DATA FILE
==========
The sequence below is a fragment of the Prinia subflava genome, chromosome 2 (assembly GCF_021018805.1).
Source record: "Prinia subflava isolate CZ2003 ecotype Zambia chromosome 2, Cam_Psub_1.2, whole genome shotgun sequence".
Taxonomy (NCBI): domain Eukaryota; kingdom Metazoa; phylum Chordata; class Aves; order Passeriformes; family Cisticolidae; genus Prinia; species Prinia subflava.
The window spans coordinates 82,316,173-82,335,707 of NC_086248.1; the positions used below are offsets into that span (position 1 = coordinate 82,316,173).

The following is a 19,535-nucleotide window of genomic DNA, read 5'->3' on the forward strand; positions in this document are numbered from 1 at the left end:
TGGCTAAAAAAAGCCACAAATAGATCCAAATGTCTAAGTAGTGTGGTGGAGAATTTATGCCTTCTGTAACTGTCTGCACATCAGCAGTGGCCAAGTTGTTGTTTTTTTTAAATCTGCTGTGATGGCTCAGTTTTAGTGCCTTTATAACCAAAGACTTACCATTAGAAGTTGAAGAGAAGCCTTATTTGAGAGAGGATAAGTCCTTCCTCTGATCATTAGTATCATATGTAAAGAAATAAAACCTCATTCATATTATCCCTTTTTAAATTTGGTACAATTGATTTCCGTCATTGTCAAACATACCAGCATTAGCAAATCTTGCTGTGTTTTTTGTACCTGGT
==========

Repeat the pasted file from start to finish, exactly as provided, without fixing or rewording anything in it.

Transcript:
The sequence below is a fragment of the Prinia subflava genome, chromosome 2 (assembly GCF_021018805.1).
Source record: "Prinia subflava isolate CZ2003 ecotype Zambia chromosome 2, Cam_Psub_1.2, whole genome shotgun sequence".
Taxonomy (NCBI): domain Eukaryota; kingdom Metazoa; phylum Chordata; class Aves; order Passeriformes; family Cisticolidae; genus Prinia; species Prinia subflava.
The window spans coordinates 82,316,173-82,335,707 of NC_086248.1; the positions used below are offsets into that span (position 1 = coordinate 82,316,173).

The following is a 19,535-nucleotide window of genomic DNA, read 5'->3' on the forward strand; positions in this document are numbered from 1 at the left end:
TGGCTAAAAAAAGCCACAAATAGATCCAAATGTCTAAGTAGTGTGGTGGAGAATTTATGCCTTCTGTAACTGTCTGCACATCAGCAGTGGCCAAGTTGTTGTTTTTTTTAAATCTGCTGTGATGGCTCAGTTTTAGTGCCTTTATAACCAAAGACTTACCATTAGAAGTTGAAGAGAAGCCTTATTTGAGAGAGGATAAGTCCTTCCTCTGATCATTAGTATCATATGTAAAGAAATAAAACCTCATTCATATTATCCCTTTTTAAATTTGGTACAATTGATTTCCGTCATTGTCAAACATACCAGCATTAGCAAATCTTGCTGTGTTTTTTGTACCTGGT